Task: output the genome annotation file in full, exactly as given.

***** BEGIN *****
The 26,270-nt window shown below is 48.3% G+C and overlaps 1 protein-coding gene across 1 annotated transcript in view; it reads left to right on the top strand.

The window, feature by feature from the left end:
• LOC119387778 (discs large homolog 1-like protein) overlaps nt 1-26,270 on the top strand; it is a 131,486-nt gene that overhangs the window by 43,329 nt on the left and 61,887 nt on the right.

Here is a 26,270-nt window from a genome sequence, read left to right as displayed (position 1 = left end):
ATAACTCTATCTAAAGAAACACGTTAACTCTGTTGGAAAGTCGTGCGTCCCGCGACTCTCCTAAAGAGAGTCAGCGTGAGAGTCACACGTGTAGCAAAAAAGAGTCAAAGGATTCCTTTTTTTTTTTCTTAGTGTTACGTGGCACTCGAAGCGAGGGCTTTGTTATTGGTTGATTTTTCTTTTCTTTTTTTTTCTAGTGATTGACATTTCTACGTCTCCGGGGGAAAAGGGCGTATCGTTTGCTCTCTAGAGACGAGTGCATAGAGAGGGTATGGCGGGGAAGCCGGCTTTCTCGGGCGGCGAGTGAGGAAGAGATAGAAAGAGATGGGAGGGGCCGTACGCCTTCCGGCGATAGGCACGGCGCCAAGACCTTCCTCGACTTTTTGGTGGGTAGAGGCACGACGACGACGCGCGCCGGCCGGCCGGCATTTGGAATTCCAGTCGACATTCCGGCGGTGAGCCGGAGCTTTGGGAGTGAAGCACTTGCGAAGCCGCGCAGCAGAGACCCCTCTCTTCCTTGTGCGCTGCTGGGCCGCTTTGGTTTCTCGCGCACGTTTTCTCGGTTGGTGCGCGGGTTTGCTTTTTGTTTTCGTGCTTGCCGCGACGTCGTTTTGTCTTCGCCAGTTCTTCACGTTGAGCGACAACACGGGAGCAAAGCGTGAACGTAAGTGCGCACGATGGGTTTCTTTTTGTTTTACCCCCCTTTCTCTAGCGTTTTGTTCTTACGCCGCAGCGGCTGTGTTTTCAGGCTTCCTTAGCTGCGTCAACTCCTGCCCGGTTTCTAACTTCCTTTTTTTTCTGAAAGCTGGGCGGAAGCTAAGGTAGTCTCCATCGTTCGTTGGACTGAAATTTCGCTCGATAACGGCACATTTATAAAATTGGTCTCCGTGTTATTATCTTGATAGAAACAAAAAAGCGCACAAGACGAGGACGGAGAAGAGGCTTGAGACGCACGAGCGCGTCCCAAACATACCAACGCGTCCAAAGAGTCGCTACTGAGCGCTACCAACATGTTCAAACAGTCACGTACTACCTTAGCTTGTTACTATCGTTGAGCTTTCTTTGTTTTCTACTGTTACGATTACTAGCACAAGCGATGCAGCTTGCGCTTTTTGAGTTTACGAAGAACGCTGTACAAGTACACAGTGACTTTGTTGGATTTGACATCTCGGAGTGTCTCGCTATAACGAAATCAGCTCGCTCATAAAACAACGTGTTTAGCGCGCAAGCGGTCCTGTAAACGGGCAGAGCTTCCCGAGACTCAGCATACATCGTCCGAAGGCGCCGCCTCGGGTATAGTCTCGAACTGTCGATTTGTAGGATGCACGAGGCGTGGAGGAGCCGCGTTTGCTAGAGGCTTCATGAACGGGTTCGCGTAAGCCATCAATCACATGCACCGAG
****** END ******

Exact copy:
The 26,270-nt window shown below is 48.3% G+C and overlaps 1 protein-coding gene across 1 annotated transcript in view; it reads left to right on the top strand.

The window, feature by feature from the left end:
• LOC119387778 (discs large homolog 1-like protein) overlaps nt 1-26,270 on the top strand; it is a 131,486-nt gene that overhangs the window by 43,329 nt on the left and 61,887 nt on the right.

Here is a 26,270-nt window from a genome sequence, read left to right as displayed (position 1 = left end):
ATAACTCTATCTAAAGAAACACGTTAACTCTGTTGGAAAGTCGTGCGTCCCGCGACTCTCCTAAAGAGAGTCAGCGTGAGAGTCACACGTGTAGCAAAAAAGAGTCAAAGGATTCCTTTTTTTTTTTCTTAGTGTTACGTGGCACTCGAAGCGAGGGCTTTGTTATTGGTTGATTTTTCTTTTCTTTTTTTTTCTAGTGATTGACATTTCTACGTCTCCGGGGGAAAAGGGCGTATCGTTTGCTCTCTAGAGACGAGTGCATAGAGAGGGTATGGCGGGGAAGCCGGCTTTCTCGGGCGGCGAGTGAGGAAGAGATAGAAAGAGATGGGAGGGGCCGTACGCCTTCCGGCGATAGGCACGGCGCCAAGACCTTCCTCGACTTTTTGGTGGGTAGAGGCACGACGACGACGCGCGCCGGCCGGCCGGCATTTGGAATTCCAGTCGACATTCCGGCGGTGAGCCGGAGCTTTGGGAGTGAAGCACTTGCGAAGCCGCGCAGCAGAGACCCCTCTCTTCCTTGTGCGCTGCTGGGCCGCTTTGGTTTCTCGCGCACGTTTTCTCGGTTGGTGCGCGGGTTTGCTTTTTGTTTTCGTGCTTGCCGCGACGTCGTTTTGTCTTCGCCAGTTCTTCACGTTGAGCGACAACACGGGAGCAAAGCGTGAACGTAAGTGCGCACGATGGGTTTCTTTTTGTTTTACCCCCCTTTCTCTAGCGTTTTGTTCTTACGCCGCAGCGGCTGTGTTTTCAGGCTTCCTTAGCTGCGTCAACTCCTGCCCGGTTTCTAACTTCCTTTTTTTTCTGAAAGCTGGGCGGAAGCTAAGGTAGTCTCCATCGTTCGTTGGACTGAAATTTCGCTCGATAACGGCACATTTATAAAATTGGTCTCCGTGTTATTATCTTGATAGAAACAAAAAAGCGCACAAGACGAGGACGGAGAAGAGGCTTGAGACGCACGAGCGCGTCCCAAACATACCAACGCGTCCAAAGAGTCGCTACTGAGCGCTACCAACATGTTCAAACAGTCACGTACTACCTTAGCTTGTTACTATCGTTGAGCTTTCTTTGTTTTCTACTGTTACGATTACTAGCACAAGCGATGCAGCTTGCGCTTTTTGAGTTTACGAAGAACGCTGTACAAGTACACAGTGACTTTGTTGGATTTGACATCTCGGAGTGTCTCGCTATAACGAAATCAGCTCGCTCATAAAACAACGTGTTTAGCGCGCAAGCGGTCCTGTAAACGGGCAGAGCTTCCCGAGACTCAGCATACATCGTCCGAAGGCGCCGCCTCGGGTATAGTCTCGAACTGTCGATTTGTAGGATGCACGAGGCGTGGAGGAGCCGCGTTTGCTAGAGGCTTCATGAACGGGTTCGCGTAAGCCATCAATCACATGCACCGAG